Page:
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C language learned by suffering
C language learned by suffering

Relationship between variables and memory

Variables exist in memory
When explaining variables in Chapter 5, we explained that variables are created in memory.
However, we have not explained its specifics at all.
This is because if you are just dealing with variables, you did not need to know that much.

But to understand the concept of pointers, which we'll deal with in a moment.
You need to know how variables are stored in memory.

As explained in the previous section, computer memory is structured like a giant single-column locker.
And each of these lockers stores two states: on and off.
We call one of these lockers a bit, and all eight together a byte.
In memory, each of these bytes is numbered and distinguished.

Variables declared in a program are also stored in this memory with a number.
However, it is difficult to distinguish them by number, so they are given names.
When compiled into an executable file, variable names are converted to numbers.

In short, all variables are created in memory and
Keep in mind first that there, they are numbered and distinguished.

C is such a language
Thereafter, this chapter contains many developments that bring us closer to the reality of the C language.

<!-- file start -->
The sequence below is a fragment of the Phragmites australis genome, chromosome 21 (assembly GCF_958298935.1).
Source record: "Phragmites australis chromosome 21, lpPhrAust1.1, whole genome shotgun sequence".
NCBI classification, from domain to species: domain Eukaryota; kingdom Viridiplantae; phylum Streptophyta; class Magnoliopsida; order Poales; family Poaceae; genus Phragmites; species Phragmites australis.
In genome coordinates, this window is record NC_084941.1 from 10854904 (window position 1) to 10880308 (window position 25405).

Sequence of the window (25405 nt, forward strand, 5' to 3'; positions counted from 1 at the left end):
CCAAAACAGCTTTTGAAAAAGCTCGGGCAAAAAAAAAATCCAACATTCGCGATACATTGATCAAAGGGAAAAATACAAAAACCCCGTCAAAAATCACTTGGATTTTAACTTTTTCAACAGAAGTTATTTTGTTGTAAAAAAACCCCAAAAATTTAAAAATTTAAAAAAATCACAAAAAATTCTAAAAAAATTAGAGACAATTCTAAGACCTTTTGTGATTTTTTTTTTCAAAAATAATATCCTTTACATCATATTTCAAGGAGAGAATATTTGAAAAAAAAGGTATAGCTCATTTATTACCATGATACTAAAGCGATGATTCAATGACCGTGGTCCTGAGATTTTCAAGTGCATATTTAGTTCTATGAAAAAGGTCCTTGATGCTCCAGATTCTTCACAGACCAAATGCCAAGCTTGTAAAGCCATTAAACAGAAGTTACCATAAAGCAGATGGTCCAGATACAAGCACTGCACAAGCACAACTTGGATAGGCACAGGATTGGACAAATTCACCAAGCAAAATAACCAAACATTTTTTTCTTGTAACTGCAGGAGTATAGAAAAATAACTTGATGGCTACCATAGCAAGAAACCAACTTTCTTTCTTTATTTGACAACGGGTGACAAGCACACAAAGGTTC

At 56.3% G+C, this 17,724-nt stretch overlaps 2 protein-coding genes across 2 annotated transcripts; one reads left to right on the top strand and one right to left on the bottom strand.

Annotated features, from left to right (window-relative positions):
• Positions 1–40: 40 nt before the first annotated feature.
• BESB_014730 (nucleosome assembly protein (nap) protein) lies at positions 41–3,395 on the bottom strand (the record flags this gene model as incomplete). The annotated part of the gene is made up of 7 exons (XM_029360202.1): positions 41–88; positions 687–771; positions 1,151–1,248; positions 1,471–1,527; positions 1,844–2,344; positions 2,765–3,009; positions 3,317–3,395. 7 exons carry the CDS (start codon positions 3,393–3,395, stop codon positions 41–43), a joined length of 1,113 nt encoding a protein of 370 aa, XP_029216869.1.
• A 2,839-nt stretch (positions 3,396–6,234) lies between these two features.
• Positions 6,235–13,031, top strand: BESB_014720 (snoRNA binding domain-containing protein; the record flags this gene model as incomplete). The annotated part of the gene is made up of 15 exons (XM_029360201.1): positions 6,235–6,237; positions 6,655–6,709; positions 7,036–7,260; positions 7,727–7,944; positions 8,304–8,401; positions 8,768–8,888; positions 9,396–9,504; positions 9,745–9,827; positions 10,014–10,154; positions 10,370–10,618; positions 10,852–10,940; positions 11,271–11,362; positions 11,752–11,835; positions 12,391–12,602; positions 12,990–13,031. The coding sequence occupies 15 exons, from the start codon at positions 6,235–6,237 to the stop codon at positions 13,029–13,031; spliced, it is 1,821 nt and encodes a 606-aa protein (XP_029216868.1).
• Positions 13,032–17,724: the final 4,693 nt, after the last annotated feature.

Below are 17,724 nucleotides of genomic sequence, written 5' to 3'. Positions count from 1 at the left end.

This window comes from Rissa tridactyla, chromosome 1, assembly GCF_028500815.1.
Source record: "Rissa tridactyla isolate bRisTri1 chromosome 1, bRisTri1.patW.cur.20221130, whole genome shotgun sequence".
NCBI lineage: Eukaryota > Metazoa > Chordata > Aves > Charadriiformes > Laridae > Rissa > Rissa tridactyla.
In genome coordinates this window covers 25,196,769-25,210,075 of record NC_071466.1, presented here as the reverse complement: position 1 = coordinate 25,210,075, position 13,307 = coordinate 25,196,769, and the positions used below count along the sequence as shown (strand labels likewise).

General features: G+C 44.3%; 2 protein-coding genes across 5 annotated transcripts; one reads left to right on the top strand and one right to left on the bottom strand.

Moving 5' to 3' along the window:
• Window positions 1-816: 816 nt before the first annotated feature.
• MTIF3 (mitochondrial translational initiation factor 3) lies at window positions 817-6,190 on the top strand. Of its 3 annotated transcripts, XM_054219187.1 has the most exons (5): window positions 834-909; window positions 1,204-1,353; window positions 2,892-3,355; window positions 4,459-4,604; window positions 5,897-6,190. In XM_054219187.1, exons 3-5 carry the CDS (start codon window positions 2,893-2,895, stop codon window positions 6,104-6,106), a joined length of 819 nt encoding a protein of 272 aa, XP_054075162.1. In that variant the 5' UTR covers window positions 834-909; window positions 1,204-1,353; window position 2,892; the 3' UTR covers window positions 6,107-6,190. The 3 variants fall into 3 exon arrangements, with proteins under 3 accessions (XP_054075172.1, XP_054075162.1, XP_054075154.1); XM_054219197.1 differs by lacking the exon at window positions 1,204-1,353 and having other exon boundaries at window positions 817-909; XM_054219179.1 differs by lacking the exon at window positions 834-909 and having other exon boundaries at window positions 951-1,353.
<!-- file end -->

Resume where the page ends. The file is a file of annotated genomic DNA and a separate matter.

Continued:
Many things that have not been explained in the previous chapters are revealed in this chapter.
In this chapter, there are many developments that criticize the C language syntax and other aspects of the language.

To begin with, the C programming language was developed by a man named Dennis Ritchie in the early days of the C programming language.
It is a programming language that we created for our own use only.
They had no idea that it would be used all over the world.
Therefore, it was seen as a convenience to those who created it.
It is a language with a syntax that is unfriendly to ordinary people.

Nevertheless, the C programming language is used throughout the world.
It is the most versatile language, even if it is a bit baffling in places.
They are used in a wide range of applications, from small components to game programs.

Display numbers in memory
In the previous section, we explained that all variables are created in memory and are numbered to distinguish them.
In fact, the numbers assigned to variables can be looked up programmatically.